Objectives — This article examines differences in birth outcomes by neighbourhood income and recent immigration for singleton live births in Toronto, Ontario.
Data Sources — The birth data were extracted from hospital discharge abstracts compiled by the Canadian Institute for Health Information.
Analytical Techniques — A population-based cross-sectional study of 143,030 singleton live births to mothers residing in Toronto, Ontario from 1 April 1996 through 31 March 2001 was conducted. Neighbourhood income quintiles of births were constructed after ranking census tracts according to the proportion of their population below Statistics Canada’s low-income cutoffs. Logistic regression was used to estimate odds ratios for the effects of neighbourhood income quintile and recent immigration on preterm birth, low birthweight and full-term low birthweight, adjusted for infant sex and maternal age.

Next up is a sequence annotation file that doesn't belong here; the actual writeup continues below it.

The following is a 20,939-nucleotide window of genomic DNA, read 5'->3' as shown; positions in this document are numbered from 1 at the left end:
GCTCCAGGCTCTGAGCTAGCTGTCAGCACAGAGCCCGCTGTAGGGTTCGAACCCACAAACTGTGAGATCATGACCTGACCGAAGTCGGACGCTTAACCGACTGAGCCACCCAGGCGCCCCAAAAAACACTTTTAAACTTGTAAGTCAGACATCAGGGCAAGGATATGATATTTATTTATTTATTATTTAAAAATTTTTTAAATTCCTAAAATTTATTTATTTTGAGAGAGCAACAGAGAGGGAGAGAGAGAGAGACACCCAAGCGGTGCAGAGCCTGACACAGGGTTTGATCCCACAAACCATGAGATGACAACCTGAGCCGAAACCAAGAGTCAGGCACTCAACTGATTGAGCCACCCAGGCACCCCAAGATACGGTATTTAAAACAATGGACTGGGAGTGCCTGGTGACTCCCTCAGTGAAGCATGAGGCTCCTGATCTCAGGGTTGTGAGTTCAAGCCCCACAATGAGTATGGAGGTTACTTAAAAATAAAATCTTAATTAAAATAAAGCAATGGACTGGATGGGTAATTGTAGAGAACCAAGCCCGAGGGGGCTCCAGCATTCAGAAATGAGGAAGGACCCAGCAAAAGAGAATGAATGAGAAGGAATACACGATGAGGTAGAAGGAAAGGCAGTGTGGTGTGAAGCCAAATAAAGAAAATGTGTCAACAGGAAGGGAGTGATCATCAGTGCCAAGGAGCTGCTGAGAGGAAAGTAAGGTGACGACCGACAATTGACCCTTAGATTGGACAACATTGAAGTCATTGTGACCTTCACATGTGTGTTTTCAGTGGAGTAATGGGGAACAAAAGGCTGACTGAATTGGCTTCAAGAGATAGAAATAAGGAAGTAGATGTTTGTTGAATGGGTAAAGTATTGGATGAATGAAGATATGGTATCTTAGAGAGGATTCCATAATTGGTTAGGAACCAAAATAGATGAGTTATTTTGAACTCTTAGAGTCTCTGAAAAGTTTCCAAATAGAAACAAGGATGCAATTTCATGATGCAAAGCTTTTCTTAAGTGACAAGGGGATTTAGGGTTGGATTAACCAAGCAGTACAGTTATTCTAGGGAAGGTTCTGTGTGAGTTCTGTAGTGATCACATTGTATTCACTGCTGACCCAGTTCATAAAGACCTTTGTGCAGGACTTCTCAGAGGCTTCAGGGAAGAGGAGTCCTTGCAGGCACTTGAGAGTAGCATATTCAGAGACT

Main Results — Low neighbourhood income was associated with a moderately higher risk of preterm birth, low birthweight, and full-term low birthweight. The neighbourhood income gradient was less pronounced among recent
immigrants compared with longer-term residents. Recent immigration was associated with a lower risk of preterm birth, but a higher risk of low birthweight and full-term low birthweight.
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Social determinants of health